To display memory usage information for the configuration, use show archive log config statistics command as shown below:

R1#show archive log config statistics
Config Log Session Info:
        Number of sessions being tracked: 1
        Memory being held: 3914 bytes
        Total memory allocated for session tracking: 3914 bytes
        Total memory freed from session tracking: 0 bytes

Config Log log-queue Info:
        Number of entries in the log-queue: 18
        Memory being held by the log-queue: 4769 bytes
        Total memory allocated for log entries: 4769 bytes
        Total memory freed from log entries: 0 bytes

Use show archive log config all provisioning command to display all configuration log files as they would appear in a configuration file rather than in tabular format.

R1#show archive log config all provisioning
archive
 log config
  logging enable
  logging size 500
  hidekeys
notify syslog
!exec: enable
interface FastEthernet0/0
shutdown
!exec: enable

Display the Configuration Difference between running-config and startup-config

You can specify any two configuration files available in IOS File System to be compared by adding each path as options to the command. For example, the “show archive config differences nvram:startup-config system:running-config” command. The order in which paths are entered determines how you interpret the output.

The output will look something like:

R1#show archive config difference system:running-config nvram:startup-config
!Contextual Config Diffs:
+no aaa new-model
interface FastEthernet0/0
 +shutdown
line con 0
 +login local
line vty 0 4
 +login
-aaa new-model
-aaa session-id common

The order in which paths are entered determines how you interpret the output.

The line with “+” sign means this command is present in the startup-config but not in the running-config.

The line with “-” sign means this command is present in the running-config but not in the startup-config.

Always remember that when you use the command without options, for instance if you use “show archive config differences” command, it is same as saying “show archive config difference system:running-config nvram:startup-config“.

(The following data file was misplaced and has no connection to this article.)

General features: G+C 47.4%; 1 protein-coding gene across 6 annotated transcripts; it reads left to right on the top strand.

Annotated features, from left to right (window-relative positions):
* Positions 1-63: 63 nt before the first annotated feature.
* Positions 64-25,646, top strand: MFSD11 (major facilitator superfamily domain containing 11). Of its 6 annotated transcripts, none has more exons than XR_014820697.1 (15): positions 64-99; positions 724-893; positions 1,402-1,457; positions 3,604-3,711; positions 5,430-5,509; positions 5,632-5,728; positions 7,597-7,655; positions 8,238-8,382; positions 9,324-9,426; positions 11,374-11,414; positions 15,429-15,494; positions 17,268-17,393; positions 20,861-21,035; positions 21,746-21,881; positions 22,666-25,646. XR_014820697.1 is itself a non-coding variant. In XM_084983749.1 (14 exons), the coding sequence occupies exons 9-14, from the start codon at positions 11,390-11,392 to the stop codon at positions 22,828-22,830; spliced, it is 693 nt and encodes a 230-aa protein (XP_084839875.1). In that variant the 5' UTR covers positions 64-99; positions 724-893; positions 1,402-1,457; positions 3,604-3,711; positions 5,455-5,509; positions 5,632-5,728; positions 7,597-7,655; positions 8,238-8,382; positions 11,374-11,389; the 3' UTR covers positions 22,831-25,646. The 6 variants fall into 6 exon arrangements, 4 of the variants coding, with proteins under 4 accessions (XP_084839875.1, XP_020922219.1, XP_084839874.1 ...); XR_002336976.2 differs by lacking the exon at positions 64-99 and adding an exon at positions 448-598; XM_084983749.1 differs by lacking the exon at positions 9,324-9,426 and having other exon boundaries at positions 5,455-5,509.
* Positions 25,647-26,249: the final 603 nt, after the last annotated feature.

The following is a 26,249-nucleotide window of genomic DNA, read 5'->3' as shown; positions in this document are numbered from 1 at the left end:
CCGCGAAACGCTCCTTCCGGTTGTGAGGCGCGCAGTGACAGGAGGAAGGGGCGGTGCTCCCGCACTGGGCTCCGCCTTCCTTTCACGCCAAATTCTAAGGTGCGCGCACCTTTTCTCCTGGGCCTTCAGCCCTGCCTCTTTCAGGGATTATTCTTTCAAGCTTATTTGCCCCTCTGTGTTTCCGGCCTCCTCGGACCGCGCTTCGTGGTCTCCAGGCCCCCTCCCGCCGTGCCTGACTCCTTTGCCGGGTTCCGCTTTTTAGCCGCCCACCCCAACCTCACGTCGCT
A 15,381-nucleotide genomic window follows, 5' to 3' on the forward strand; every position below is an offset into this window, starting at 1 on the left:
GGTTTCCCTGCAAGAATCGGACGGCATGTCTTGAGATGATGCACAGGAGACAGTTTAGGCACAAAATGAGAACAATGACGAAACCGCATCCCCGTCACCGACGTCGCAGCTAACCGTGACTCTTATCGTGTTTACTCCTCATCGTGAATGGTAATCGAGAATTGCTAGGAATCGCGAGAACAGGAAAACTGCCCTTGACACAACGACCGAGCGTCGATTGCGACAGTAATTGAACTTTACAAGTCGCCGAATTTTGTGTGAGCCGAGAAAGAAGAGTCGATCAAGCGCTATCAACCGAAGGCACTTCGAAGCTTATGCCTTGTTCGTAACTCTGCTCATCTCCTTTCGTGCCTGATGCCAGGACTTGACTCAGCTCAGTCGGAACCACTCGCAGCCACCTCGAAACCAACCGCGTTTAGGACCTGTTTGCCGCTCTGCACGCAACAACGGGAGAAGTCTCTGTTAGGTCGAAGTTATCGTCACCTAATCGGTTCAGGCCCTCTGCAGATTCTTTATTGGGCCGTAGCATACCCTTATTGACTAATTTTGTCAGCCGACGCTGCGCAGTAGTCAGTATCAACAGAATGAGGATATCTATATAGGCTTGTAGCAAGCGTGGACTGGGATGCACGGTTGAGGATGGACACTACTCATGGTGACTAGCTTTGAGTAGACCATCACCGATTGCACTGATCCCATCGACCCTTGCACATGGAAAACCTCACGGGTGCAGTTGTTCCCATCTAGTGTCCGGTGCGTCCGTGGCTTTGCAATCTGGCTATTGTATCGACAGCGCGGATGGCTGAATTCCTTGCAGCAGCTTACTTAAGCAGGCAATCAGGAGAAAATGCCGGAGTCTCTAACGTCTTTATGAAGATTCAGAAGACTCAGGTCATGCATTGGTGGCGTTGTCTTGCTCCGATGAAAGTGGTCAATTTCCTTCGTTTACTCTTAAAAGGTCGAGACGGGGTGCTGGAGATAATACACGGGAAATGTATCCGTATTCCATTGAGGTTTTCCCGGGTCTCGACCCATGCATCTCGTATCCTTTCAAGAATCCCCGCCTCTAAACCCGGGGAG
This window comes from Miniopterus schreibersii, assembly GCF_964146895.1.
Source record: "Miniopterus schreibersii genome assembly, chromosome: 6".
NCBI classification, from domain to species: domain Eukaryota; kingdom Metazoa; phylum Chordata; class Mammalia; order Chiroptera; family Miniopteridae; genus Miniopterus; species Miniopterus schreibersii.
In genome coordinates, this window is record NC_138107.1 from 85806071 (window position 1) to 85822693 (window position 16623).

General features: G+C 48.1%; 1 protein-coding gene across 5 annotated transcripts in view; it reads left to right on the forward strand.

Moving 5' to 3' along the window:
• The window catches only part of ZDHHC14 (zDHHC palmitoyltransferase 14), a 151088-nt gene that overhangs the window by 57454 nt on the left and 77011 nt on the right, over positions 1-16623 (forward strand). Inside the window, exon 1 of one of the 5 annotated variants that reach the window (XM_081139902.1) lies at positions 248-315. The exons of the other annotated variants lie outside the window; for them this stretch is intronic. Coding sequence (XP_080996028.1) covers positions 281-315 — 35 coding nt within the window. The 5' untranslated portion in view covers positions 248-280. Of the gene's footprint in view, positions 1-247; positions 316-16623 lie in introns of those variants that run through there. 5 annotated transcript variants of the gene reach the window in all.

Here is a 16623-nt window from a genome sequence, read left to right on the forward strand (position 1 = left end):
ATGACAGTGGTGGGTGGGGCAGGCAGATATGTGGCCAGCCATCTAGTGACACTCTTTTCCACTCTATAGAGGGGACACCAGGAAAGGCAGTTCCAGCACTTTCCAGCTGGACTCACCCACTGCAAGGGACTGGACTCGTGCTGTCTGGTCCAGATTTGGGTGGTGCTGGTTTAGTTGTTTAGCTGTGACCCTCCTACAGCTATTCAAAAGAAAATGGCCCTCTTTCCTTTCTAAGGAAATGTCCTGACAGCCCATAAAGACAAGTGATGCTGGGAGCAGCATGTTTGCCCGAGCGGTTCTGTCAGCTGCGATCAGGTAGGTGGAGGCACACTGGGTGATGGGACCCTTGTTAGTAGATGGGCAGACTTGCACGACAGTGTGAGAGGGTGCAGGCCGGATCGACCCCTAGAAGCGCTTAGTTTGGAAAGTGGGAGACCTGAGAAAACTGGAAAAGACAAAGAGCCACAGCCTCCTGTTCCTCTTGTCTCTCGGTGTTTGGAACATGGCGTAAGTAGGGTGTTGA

Clear the Configuration Log

The entries from the configuration log can be cleared in one of two ways. The size of the configuration log can be reduced by using the logging size command, or the configuration log can be disabled and then re-enabled with the logging enable command. To clear the configuration log file, use one of the following methods:

Clearing the Configuration Log by Disabling the Configuration Log

R1>enable
R1#configure terminal
Enter configuration commands, one per line.  End with CNTL/Z.
R1(config)#archive
R1(config-archive)#log config
R1(config-archive-log-cfg)#no logging enable
R1(config-archive-log-cfg)#logging enable
R1(config-archive-log-cfg)#end
R1#

Clearing the Configuration Log by Resetting the Log Size

To clear the configuration log, reduce the log size to 1, then reset the log size to the desired value by entering the logging size command.

R1>enable
R1#configure terminal
Enter configuration commands, one per line.  End with CNTL/Z.
R1(config)#archive
R1(config-archive)#log config
R1(config-archive-log-cfg)#logging size 1

Setting the size of the configuration log to 1 results in all but the most recent entry being purged.

R1(config-archive-log-cfg)#logging size 500
R1(config-archive-log-cfg)#end
R1#

Before the introduction of this feature, the only way to determine if the Cisco software configuration had changed was to save a copy of the running and startup configurations to a local computer and do a line-by-line comparison. This comparison method can identify changes that occurred, and the person responsible for the changes.

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Microsoft Certified Professional | Cisco Certified Network Associate